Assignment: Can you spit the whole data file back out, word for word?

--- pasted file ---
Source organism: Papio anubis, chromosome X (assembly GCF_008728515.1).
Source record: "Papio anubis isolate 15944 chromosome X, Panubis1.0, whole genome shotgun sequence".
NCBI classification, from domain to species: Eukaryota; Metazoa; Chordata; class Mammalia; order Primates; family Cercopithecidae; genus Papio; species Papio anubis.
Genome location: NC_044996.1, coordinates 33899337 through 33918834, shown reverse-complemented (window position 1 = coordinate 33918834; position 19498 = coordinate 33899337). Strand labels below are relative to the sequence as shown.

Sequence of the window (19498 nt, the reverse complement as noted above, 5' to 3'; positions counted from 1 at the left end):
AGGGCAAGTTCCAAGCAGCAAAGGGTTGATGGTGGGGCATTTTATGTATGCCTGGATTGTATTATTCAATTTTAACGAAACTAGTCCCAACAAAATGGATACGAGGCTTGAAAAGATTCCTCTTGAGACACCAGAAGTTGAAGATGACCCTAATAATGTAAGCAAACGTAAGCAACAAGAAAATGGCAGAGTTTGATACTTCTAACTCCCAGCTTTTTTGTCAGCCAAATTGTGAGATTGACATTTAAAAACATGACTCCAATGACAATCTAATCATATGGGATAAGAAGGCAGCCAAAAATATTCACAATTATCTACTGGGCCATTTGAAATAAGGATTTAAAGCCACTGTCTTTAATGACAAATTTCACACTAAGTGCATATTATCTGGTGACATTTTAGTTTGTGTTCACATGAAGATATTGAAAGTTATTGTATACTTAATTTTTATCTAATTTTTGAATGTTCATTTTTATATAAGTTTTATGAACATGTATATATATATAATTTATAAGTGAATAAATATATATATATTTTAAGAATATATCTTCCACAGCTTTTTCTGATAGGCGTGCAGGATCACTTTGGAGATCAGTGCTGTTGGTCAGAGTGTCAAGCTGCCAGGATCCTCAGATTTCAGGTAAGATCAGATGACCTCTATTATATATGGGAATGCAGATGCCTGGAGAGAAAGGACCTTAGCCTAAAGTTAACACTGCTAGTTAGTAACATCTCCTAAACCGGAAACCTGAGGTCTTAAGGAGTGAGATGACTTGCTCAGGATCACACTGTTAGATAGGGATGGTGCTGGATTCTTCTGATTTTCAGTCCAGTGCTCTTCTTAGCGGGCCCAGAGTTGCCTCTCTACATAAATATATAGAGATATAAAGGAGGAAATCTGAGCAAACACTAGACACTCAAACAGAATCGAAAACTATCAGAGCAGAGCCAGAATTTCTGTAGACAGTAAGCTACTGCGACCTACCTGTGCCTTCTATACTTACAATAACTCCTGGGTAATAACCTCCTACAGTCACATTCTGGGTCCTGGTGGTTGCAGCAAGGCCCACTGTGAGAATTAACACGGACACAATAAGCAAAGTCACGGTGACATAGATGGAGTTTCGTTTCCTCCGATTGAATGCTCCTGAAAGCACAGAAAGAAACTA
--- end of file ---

Source organism: Papio anubis, chromosome X (assembly GCF_008728515.1).
Source record: "Papio anubis isolate 15944 chromosome X, Panubis1.0, whole genome shotgun sequence".
NCBI classification, from domain to species: Eukaryota; Metazoa; Chordata; class Mammalia; order Primates; family Cercopithecidae; genus Papio; species Papio anubis.
Genome location: NC_044996.1, coordinates 33899337 through 33918834, shown reverse-complemented (window position 1 = coordinate 33918834; position 19498 = coordinate 33899337). Strand labels below are relative to the sequence as shown.

Sequence of the window (19498 nt, the reverse complement as noted above, 5' to 3'; positions counted from 1 at the left end):
AGGGCAAGTTCCAAGCAGCAAAGGGTTGATGGTGGGGCATTTTATGTATGCCTGGATTGTATTATTCAATTTTAACGAAACTAGTCCCAACAAAATGGATACGAGGCTTGAAAAGATTCCTCTTGAGACACCAGAAGTTGAAGATGACCCTAATAATGTAAGCAAACGTAAGCAACAAGAAAATGGCAGAGTTTGATACTTCTAACTCCCAGCTTTTTTGTCAGCCAAATTGTGAGATTGACATTTAAAAACATGACTCCAATGACAATCTAATCATATGGGATAAGAAGGCAGCCAAAAATATTCACAATTATCTACTGGGCCATTTGAAATAAGGATTTAAAGCCACTGTCTTTAATGACAAATTTCACACTAAGTGCATATTATCTGGTGACATTTTAGTTTGTGTTCACATGAAGATATTGAAAGTTATTGTATACTTAATTTTTATCTAATTTTTGAATGTTCATTTTTATATAAGTTTTATGAACATGTATATATATATAATTTATAAGTGAATAAATATATATATATTTTAAGAATATATCTTCCACAGCTTTTTCTGATAGGCGTGCAGGATCACTTTGGAGATCAGTGCTGTTGGTCAGAGTGTCAAGCTGCCAGGATCCTCAGATTTCAGGTAAGATCAGATGACCTCTATTATATATGGGAATGCAGATGCCTGGAGAGAAAGGACCTTAGCCTAAAGTTAACACTGCTAGTTAGTAACATCTCCTAAACCGGAAACCTGAGGTCTTAAGGAGTGAGATGACTTGCTCAGGATCACACTGTTAGATAGGGATGGTGCTGGATTCTTCTGATTTTCAGTCCAGTGCTCTTCTTAGCGGGCCCAGAGTTGCCTCTCTACATAAATATATAGAGATATAAAGGAGGAAATCTGAGCAAACACTAGACACTCAAACAGAATCGAAAACTATCAGAGCAGAGCCAGAATTTCTGTAGACAGTAAGCTACTGCGACCTACCTGTGCCTTCTATACTTACAATAACTCCTGGGTAATAACCTCCTACAGTCACATTCTGGGTCCTGGTGGTTGCAGCAAGGCCCACTGTGAGAATTAACACGGACACAATAAGCAAAGTCACGGTGACATAGATGGAGTTTCGTTTCCTCCGATTGAATGCTCCTGAAAGCACAGAAAGAAACTA